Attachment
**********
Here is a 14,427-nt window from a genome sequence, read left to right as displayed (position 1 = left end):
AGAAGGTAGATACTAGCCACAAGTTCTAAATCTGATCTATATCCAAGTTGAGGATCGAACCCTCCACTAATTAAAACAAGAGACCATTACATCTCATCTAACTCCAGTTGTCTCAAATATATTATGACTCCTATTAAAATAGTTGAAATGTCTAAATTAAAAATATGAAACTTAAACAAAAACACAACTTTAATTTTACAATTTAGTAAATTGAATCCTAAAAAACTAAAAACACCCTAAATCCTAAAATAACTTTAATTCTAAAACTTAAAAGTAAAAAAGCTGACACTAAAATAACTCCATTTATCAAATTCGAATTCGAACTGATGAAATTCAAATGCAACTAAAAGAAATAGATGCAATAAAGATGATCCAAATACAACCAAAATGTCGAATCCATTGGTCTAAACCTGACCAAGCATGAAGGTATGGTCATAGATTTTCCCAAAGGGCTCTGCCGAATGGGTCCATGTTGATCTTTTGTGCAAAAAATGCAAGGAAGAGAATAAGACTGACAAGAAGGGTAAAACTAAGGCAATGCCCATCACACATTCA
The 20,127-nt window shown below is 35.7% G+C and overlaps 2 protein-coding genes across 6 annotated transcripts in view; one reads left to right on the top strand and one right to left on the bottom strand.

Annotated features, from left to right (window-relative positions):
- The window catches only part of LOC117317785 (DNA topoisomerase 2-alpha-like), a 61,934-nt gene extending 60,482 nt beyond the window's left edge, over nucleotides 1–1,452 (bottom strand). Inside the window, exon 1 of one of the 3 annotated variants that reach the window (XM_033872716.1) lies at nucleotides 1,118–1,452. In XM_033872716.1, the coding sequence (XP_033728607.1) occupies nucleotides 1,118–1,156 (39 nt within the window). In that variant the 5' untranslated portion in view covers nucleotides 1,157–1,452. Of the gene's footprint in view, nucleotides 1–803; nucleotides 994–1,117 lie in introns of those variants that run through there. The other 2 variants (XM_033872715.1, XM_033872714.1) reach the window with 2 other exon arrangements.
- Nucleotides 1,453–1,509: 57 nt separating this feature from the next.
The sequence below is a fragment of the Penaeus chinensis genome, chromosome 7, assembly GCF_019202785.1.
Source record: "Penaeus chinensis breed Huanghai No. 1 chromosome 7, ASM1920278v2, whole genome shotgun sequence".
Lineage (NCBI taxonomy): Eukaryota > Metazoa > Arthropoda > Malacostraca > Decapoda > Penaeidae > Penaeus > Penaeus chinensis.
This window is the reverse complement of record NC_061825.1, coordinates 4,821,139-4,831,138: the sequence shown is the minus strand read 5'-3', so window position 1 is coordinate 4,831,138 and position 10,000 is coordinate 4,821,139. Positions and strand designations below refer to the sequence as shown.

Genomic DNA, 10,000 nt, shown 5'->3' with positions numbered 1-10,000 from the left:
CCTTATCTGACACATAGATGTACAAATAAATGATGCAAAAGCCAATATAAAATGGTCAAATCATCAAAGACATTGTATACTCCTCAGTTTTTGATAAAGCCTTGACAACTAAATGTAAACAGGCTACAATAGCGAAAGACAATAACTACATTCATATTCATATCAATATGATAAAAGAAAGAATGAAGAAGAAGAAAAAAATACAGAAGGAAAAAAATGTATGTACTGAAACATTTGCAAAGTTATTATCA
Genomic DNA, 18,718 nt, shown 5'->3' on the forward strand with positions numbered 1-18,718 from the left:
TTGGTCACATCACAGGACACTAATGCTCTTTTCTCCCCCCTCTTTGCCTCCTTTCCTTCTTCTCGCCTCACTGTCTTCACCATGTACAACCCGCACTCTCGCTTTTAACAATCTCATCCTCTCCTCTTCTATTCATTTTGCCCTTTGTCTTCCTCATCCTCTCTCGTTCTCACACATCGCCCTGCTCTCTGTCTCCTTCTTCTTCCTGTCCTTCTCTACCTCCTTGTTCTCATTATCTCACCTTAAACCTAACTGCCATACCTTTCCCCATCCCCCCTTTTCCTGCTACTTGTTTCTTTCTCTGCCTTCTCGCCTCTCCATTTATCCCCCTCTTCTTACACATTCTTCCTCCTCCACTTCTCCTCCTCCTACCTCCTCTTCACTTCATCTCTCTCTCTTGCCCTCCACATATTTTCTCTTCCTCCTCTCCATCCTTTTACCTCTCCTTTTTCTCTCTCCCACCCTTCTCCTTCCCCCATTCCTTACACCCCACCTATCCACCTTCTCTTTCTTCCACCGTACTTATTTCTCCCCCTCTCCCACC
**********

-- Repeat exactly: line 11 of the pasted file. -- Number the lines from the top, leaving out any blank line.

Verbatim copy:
Genomic DNA, 10,000 nt, shown 5'->3' with positions numbered 1-10,000 from the left: